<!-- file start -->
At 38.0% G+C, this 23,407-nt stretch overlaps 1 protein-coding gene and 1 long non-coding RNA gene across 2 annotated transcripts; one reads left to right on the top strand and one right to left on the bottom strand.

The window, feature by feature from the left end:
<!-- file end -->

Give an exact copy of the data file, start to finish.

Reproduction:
At 38.0% G+C, this 23,407-nt stretch overlaps 1 protein-coding gene and 1 long non-coding RNA gene across 2 annotated transcripts; one reads left to right on the top strand and one right to left on the bottom strand.

The window, feature by feature from the left end: